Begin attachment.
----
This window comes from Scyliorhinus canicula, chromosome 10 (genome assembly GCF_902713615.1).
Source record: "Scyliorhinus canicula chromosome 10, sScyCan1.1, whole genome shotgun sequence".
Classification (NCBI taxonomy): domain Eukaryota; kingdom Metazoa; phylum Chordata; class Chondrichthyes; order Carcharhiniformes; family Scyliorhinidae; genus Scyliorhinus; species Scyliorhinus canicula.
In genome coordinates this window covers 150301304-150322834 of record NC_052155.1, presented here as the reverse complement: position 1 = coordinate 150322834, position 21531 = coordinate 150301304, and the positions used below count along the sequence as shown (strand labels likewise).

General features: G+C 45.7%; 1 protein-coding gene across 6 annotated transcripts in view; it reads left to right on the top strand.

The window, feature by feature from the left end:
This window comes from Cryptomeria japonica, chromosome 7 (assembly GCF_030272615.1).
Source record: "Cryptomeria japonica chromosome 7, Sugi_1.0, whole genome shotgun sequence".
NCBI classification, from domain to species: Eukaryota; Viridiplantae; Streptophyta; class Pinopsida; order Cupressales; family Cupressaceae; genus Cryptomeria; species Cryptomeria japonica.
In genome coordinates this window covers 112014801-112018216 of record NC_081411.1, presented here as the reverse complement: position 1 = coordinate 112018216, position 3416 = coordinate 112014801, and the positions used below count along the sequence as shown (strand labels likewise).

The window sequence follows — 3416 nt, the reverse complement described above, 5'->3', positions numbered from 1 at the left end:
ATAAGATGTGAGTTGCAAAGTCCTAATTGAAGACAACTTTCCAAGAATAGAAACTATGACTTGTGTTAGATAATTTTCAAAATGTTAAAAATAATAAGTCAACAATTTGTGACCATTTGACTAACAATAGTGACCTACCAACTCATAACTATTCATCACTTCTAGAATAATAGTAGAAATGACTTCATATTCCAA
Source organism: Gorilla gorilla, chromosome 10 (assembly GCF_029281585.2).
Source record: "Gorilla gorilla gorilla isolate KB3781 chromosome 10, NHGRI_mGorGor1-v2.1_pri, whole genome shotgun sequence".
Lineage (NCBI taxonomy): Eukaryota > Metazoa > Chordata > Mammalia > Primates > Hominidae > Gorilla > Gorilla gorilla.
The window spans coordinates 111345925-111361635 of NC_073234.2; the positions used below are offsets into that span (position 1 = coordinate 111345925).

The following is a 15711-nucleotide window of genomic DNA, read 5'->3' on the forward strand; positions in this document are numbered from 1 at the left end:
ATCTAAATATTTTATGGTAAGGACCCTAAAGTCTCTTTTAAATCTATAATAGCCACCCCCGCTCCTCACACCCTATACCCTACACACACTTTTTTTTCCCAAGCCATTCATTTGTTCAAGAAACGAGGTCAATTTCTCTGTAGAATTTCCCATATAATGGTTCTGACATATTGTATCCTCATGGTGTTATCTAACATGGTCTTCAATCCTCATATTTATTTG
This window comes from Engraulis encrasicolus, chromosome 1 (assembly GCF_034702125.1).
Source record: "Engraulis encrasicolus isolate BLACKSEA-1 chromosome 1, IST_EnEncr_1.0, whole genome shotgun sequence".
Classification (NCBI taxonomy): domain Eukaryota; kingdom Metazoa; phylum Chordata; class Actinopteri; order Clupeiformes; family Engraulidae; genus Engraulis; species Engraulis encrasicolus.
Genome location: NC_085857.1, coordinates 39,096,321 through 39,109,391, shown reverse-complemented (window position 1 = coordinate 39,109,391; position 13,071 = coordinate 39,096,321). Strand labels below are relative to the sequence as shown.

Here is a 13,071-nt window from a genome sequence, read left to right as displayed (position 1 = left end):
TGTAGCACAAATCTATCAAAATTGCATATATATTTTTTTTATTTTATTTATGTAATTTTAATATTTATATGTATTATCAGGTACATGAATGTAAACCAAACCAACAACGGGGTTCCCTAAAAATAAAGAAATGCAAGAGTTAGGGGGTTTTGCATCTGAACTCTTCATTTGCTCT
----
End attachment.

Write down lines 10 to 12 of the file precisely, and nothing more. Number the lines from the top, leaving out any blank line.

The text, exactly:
In genome coordinates this window covers 112014801-112018216 of record NC_081411.1, presented here as the reverse complement: position 1 = coordinate 112018216, position 3416 = coordinate 112014801, and the positions used below count along the sequence as shown (strand labels likewise).

The window sequence follows — 3416 nt, the reverse complement described above, 5'->3', positions numbered from 1 at the left end:
ATAAGATGTGAGTTGCAAAGTCCTAATTGAAGACAACTTTCCAAGAATAGAAACTATGACTTGTGTTAGATAATTTTCAAAATGTTAAAAATAATAAGTCAACAATTTGTGACCATTTGACTAACAATAGTGACCTACCAACTCATAACTATTCATCACTTCTAGAATAATAGTAGAAATGACTTCATATTCCAA